HIV Facts

*This site contains STD/HIV/Viral Hepatitis prevention messages that may not be appropriate for all ages


HIV stands for human immunodeficiency virus.  This is the virus that causes AIDS.  HIV is different from most other viruses because it attacks the immune system.  The immune system gives our bodies the ability to fight infections.  HIV finds and destroys a type of white blood cell (T cells or CD4 cells) that the immune system must have to fight disease.

AIDS stands for acquired immunodeficiency syndrome.  AIDS is the final stage of HIV infection.  Having AIDS means that the virus has weakened the immune system to the point at which the body has a difficult time fighting infection.


HIV can be found in body fluids, including:

      • Blood
      • Semen
      • Vaginal Fluids
      • Breast Milk

HIV is passed from one person to another by:

      • Having sex (vaginal, anal, or oral) with a person who has HIV
      • Sharing needles with a drug user who has HIV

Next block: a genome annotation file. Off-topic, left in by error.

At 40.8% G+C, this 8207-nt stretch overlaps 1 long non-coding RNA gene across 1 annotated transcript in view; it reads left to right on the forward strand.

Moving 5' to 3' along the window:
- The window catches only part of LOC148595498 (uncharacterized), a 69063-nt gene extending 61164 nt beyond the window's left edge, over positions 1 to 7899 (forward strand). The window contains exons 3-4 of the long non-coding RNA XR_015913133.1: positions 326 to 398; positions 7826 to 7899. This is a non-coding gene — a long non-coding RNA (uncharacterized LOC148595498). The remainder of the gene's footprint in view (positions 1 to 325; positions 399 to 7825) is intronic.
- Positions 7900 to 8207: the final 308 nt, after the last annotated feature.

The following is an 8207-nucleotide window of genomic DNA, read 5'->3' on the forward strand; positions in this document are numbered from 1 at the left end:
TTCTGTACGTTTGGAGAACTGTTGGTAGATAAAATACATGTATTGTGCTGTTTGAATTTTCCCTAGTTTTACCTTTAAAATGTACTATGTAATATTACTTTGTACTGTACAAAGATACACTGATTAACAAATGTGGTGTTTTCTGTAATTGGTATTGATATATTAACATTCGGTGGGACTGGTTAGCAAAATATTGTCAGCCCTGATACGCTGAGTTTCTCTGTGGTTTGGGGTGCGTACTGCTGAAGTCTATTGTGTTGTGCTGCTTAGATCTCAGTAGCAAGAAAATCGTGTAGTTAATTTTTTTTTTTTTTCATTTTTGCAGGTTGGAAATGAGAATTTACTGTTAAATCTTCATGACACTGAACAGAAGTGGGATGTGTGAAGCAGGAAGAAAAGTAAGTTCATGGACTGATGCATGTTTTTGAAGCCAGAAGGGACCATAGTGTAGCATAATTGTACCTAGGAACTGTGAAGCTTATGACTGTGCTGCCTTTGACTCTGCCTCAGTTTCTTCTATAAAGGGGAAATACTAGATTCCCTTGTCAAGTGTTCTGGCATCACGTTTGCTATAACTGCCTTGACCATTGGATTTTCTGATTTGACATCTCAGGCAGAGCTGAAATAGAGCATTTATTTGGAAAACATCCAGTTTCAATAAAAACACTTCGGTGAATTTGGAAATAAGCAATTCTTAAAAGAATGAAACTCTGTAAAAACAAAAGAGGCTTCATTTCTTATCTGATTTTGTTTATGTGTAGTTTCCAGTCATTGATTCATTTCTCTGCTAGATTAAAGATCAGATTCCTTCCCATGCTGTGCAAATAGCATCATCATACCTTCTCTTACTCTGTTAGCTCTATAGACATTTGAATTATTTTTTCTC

• During Pregnancy, birth, or breast-feeding if a mother has HIV

Abstaining from sex is the most effective way to prevent HIV transmission.  There are several ways to protect yourself or to prevent transmitting HIV during vaginal, oral, or anal sex if you choose to have sex:

      • Get tested for HIV and know the HIV status of yourself and your partner
      • Being in a monogamous relationship
      • Use condoms or other latex barriers during vaginal, oral, and anal sex, and never reuse condoms/latex barriers

HIV cannot be transmitted by casual contact.  Here are the facts:

      • You cannot get HIV from shaking hands or hugging a person with HIV/AIDS
      • You cannot get HIV from using a public telephone, drinking fountain, restroom, swimming pool, Jacuzzi, or hot tub
      • You cannot get HIV from sharing a drink
      • You cannot get HIV from being coughed or sneezed on
      • You cannot get HIV from giving blood
      • You cannot get HIV from a mosquito bite

Transmission of HIV while getting a tattoo or through a body piercing is possible, but it can be prevented through:

      • Single-use instruments intended to penetrate the skin being used only once, then disposed of
      • Reusable instruments or devices that penetrate the skin and/or contact a client’s blood should be thoroughly cleaned and sterilized between clients according to medical guidelines